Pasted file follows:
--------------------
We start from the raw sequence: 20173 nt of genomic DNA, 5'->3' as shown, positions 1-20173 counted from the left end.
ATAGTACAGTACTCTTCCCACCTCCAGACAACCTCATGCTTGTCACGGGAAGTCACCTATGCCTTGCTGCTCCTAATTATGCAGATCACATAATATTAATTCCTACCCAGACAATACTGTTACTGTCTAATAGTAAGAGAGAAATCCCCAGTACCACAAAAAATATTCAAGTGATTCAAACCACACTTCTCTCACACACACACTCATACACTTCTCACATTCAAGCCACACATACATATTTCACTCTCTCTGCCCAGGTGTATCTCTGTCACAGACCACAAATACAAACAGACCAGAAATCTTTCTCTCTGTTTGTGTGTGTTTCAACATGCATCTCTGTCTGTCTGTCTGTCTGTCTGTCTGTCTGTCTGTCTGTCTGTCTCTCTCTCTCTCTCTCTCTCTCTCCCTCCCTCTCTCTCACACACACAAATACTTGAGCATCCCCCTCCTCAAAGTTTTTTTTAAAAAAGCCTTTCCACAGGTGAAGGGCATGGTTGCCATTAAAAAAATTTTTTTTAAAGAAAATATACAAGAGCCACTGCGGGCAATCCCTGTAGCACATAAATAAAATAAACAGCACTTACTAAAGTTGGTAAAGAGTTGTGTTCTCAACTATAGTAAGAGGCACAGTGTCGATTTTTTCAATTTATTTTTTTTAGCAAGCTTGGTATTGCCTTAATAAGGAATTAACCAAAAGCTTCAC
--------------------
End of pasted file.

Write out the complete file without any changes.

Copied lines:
We start from the raw sequence: 20173 nt of genomic DNA, 5'->3' as shown, positions 1-20173 counted from the left end.
ATAGTACAGTACTCTTCCCACCTCCAGACAACCTCATGCTTGTCACGGGAAGTCACCTATGCCTTGCTGCTCCTAATTATGCAGATCACATAATATTAATTCCTACCCAGACAATACTGTTACTGTCTAATAGTAAGAGAGAAATCCCCAGTACCACAAAAAATATTCAAGTGATTCAAACCACACTTCTCTCACACACACACTCATACACTTCTCACATTCAAGCCACACATACATATTTCACTCTCTCTGCCCAGGTGTATCTCTGTCACAGACCACAAATACAAACAGACCAGAAATCTTTCTCTCTGTTTGTGTGTGTTTCAACATGCATCTCTGTCTGTCTGTCTGTCTGTCTGTCTGTCTGTCTGTCTGTCTGTCTCTCTCTCTCTCTCTCTCTCTCTCCCTCCCTCTCTCTCACACACACAAATACTTGAGCATCCCCCTCCTCAAAGTTTTTTTTAAAAAAGCCTTTCCACAGGTGAAGGGCATGGTTGCCATTAAAAAAATTTTTTTTAAAGAAAATATACAAGAGCCACTGCGGGCAATCCCTGTAGCACATAAATAAAATAAACAGCACTTACTAAAGTTGGTAAAGAGTTGTGTTCTCAACTATAGTAAGAGGCACAGTGTCGATTTTTTCAATTTATTTTTTTTAGCAAGCTTGGTATTGCCTTAATAAGGAATTAACCAAAAGCTTCAC